A research team from McGill University's computer science school has published a paper that demonstrates a way of creating as many fake "Likes" on Facebook as you want without using a botnet or an army of spammers. The team says, in the paper published on March 19 this year, that Facebook was alerted to the flaws two years ago but loopholes on the site still remain.
The McGill team is hoping that by making the bugs public, advertisers — who rely on Likes and pay for them — and users will realise that some articles aren't actually as popular as the number of Likes would indicate.
The McGill paper will be of interest to Facebook spammers who, until now, have employed armies of low-paid workers in developing countries to create fake Facebook profiles. Questionable advertisers use these click farms to make themselves appear more popular than they actually are. Those click farms also pollute the fanbases of legitimate advertisers because the fake profiles add Likes to real brands in order to resemble real users. Advertisers who have paid to reach more people who might like their pages hate it, too.
Facebook has also been repeatedly sued by advertisers that claim their pages have seen too much click fraud. (There's a proposed class action case pending in a California federal appeals court, for instance). While click fraud is NOT the same thing as fake Likes, plaintiffs' lawyers are clearly interested in any information that might indicate that Facebook generates the appearance of something being clicked on when, in fact, it has not.
Facebook — which did not immediately respond to Business Insider's request for comment — has battled fake likes for years. It has implemented a range of methods for detecting fake Likes. The company periodically weeds out fake Likes in mass purges. Obviously, the company has no interest in tolerating low-quality clicks. "We maniacally optimise around return on investment for advertisers," a source once told us about Facebook's attitude to click quality. Facebook has previously said:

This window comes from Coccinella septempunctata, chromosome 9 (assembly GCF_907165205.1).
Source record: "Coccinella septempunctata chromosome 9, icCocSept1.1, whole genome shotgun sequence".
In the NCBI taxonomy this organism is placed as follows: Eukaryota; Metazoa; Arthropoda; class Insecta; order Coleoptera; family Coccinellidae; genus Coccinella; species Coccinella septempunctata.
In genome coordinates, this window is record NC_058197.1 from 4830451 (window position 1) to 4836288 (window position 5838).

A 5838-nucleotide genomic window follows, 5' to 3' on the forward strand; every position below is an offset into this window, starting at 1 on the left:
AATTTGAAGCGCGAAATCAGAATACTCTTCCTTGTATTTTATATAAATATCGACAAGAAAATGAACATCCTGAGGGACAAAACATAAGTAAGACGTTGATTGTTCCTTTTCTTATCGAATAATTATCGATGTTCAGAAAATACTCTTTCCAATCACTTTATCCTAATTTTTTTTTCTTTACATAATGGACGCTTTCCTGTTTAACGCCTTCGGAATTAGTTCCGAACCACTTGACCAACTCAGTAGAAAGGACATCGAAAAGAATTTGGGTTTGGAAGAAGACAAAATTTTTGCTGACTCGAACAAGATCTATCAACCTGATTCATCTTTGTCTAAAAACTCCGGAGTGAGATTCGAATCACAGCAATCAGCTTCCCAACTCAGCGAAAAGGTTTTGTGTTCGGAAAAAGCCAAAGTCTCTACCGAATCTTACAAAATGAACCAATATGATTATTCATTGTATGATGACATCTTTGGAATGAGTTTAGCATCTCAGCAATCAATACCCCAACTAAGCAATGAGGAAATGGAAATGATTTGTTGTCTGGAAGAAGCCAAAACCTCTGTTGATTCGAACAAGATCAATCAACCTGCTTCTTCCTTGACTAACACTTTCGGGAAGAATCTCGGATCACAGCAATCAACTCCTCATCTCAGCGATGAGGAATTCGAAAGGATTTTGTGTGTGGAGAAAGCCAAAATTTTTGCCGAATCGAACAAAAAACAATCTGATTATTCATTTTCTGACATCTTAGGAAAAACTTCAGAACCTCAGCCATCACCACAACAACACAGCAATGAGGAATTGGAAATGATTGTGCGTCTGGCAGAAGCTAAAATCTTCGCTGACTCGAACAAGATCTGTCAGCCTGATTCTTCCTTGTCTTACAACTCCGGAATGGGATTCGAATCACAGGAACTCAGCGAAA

We write rules and use machine learning to catch suspicious behavior that sticks out. When we catch fraudulent activity, we work to counter and prevent it, including blocking accounts and removing fake likes all at once. As our tools have become more sophisticated, we've contributed some of our spam-fighting technology to the academic community as well, in hopes of helping other companies combat similar problems. We want to help block spam no matter where it spreads.
The McGill method lets users create 100 fake Likes every 5 minutes by adding three essentially duplicate likes on every single post or shared article.
The McGill method simply takes advantage of Facebook's existing mechanisms, which if used the right way, produces multiple duplicate Likes on the same post:Create a Facebook post with the target URL. Share the post just created. Add a comment to the post with arbitrary commenting content. Delete the post.
Crucially, deleting a post does not reduce the number of likes displayed by the original web page on which that Like button sits
"This procedure can generate three fake likes a time. By repeating it, we manage to generate 20 fake likes per minute (without violating Facebook’s rate limit)," say the McGill authors, Xinye Lin, Mingyuan Xia, and Xue Liu. The team also says Facebook has been lax in fixing the flaws:
We reported these flaws to Facebook on Feb. 15th, 2013, and expressed our intention to collaborate on helping fix these flaws. The Site Integrity Team of Facebook replied on March 4th, 2013 acknowledging these flaws, quoting “... it’s an inherently insecure design. But right at the moment, they need to spend more engineering time than research collaboration (to fix them) ...”.
... However, we found that several of the original flaws we discovered more than two years ago are still out in the wild...
The procedure can be automated via Facebook's Like API with just 20 lines of Python code, the McGill teams says, referring to the way programmers are able to plug directly into Facebook's systems.
Watch three video demonstrations of McGill's fake like method on YouTube here.
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